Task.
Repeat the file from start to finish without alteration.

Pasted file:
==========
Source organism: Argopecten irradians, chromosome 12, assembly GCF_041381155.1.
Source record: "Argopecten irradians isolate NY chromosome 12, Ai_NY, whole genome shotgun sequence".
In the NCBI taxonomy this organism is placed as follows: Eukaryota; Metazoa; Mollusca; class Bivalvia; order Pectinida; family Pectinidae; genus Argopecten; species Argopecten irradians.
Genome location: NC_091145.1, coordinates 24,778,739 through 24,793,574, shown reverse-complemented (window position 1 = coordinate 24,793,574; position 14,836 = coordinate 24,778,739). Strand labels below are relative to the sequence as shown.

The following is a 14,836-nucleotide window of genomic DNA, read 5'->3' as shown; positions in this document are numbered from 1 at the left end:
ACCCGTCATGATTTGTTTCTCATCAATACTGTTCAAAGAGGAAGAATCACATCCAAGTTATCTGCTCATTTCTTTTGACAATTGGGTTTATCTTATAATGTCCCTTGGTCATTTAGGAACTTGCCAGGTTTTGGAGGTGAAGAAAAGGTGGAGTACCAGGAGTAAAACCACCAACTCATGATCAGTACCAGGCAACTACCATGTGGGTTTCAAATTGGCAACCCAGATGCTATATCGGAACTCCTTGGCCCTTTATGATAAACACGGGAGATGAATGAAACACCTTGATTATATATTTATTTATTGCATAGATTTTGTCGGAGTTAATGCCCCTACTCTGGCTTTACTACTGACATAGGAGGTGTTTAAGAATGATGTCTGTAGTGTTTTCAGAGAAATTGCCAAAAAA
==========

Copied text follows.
Source organism: Argopecten irradians, chromosome 12, assembly GCF_041381155.1.
Source record: "Argopecten irradians isolate NY chromosome 12, Ai_NY, whole genome shotgun sequence".
In the NCBI taxonomy this organism is placed as follows: Eukaryota; Metazoa; Mollusca; class Bivalvia; order Pectinida; family Pectinidae; genus Argopecten; species Argopecten irradians.
Genome location: NC_091145.1, coordinates 24,778,739 through 24,793,574, shown reverse-complemented (window position 1 = coordinate 24,793,574; position 14,836 = coordinate 24,778,739). Strand labels below are relative to the sequence as shown.

The following is a 14,836-nucleotide window of genomic DNA, read 5'->3' as shown; positions in this document are numbered from 1 at the left end:
ACCCGTCATGATTTGTTTCTCATCAATACTGTTCAAAGAGGAAGAATCACATCCAAGTTATCTGCTCATTTCTTTTGACAATTGGGTTTATCTTATAATGTCCCTTGGTCATTTAGGAACTTGCCAGGTTTTGGAGGTGAAGAAAAGGTGGAGTACCAGGAGTAAAACCACCAACTCATGATCAGTACCAGGCAACTACCATGTGGGTTTCAAATTGGCAACCCAGATGCTATATCGGAACTCCTTGGCCCTTTATGATAAACACGGGAGATGAATGAAACACCTTGATTATATATTTATTTATTGCATAGATTTTGTCGGAGTTAATGCCCCTACTCTGGCTTTACTACTGACATAGGAGGTGTTTAAGAATGATGTCTGTAGTGTTTTCAGAGAAATTGCCAAAAAA